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The Work Blues Have Many a Worker Down

Top talent at most companies are singing the blues lately.

Top talent at most companies are singing the blues lately.

Most workers are feeling pretty lousy at work , says a recently released Watson Wyatt report on employee morale.

“The fallout from the actions employers have taken in response to the recession is now coming to light, and it is significant,” said Laura Sejen, global director of strategic rewards consulting at Watson Wyatt in a news release.  “Having less engaged and committed workers is a major concern for employers. This could have a long-lasting and detrimental impact on productivity, quality and customer service, as well as an increase in the risk of companies losing their best employees.”

It is a shared experience, the report said.

[Thirty-six] percent of top performers say their employer’s situation has worsened in the past 12 months and the number who would recommend others take jobs at their company has declined by nearly 20 percent. Compared with last year, top-performing employees are 26 percent less likely to be satisfied with advancement opportunities at their company. They are also 14 percent less likely to want to remain with their company versus take a job elsewhere.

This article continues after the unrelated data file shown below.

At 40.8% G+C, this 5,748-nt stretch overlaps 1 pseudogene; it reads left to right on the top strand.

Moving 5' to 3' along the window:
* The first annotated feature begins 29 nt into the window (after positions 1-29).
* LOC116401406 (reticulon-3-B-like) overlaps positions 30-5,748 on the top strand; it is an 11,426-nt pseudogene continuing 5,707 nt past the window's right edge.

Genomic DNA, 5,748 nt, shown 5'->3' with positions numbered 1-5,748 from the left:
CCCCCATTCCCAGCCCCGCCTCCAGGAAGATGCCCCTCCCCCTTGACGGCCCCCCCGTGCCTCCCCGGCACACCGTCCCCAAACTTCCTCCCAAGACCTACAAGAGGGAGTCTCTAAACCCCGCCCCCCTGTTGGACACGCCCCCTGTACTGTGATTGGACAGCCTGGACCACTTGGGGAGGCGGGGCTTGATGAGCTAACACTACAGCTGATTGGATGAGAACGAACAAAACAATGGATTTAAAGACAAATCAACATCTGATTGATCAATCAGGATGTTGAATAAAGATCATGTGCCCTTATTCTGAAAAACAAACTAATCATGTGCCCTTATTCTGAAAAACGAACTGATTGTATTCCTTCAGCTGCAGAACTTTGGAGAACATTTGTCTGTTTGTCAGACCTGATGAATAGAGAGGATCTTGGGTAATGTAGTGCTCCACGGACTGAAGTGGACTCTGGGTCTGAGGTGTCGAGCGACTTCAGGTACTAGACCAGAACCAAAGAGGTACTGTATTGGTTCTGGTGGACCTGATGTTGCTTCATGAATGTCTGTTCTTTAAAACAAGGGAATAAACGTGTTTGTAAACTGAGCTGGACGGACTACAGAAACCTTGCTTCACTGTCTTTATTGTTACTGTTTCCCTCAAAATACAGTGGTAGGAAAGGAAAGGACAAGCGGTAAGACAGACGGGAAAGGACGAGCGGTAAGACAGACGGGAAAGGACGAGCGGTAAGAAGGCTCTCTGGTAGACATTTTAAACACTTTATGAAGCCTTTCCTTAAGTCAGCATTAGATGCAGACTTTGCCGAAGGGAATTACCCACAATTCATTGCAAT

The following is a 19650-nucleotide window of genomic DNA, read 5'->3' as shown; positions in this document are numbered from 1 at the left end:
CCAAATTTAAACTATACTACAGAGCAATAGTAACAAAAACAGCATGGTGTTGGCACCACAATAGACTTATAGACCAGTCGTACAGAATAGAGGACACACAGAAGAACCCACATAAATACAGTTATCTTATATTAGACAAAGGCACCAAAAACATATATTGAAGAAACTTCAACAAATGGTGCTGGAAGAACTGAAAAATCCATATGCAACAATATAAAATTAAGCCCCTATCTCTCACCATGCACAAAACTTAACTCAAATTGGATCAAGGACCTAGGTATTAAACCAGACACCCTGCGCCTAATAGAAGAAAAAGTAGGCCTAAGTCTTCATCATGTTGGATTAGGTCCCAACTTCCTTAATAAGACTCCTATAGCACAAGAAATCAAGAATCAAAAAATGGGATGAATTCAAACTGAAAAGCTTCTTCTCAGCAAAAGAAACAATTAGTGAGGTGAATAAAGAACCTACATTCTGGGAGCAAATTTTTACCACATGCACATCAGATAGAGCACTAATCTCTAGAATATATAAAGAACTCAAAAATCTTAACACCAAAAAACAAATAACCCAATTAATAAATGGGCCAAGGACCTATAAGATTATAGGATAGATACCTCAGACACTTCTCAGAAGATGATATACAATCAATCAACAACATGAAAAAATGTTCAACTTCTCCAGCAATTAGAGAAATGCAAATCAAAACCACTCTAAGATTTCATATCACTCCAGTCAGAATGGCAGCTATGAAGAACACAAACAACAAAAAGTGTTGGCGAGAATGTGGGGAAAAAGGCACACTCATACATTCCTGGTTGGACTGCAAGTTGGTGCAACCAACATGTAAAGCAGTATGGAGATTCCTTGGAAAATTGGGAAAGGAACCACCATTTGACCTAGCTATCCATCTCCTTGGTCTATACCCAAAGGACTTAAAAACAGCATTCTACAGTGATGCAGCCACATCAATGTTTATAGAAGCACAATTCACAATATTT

The survey also found that top-performing employees are 29 percent less confident in management’s ability to grow the business. And 41 percent believe that pay and benefit changes made by their employer in the past year have had a negative effect on work quality and customer service. The survey was conducted in May 2009 and is based on responses from 1,300 full-time workers at large U.S. employers.

Many sales staffs are in crisis over depleted salaries and untenable commission structures, and this could have a significant effect on retention when the job market begins to open up. When you add up the effects on top performers that this Watson Wyatt survey highlights, companies need to pay closer attention to the treatment of top talent.

The survey also found that most top-performing employees say they aren’t expecting to receive the same bonus or pay increase as they have in the past, even though historically companies have rewarded them with pay commensurate with their performance. More than six in 10 (61 percent) say their companies have reduced or suspended bonuses, while only 35 percent agree their employers reward top employees for performance. Additionally, 43 percent of top performers said individual performance expectations have increased since last year, while one-third (32 percent) say their company’s financial performance goals have increased.

Work harder and make less? That’s a bitter pill for most revenue-driving workers to swallow.

For more salary advice:

[Image by seduffel via Flickr CC 2.0]

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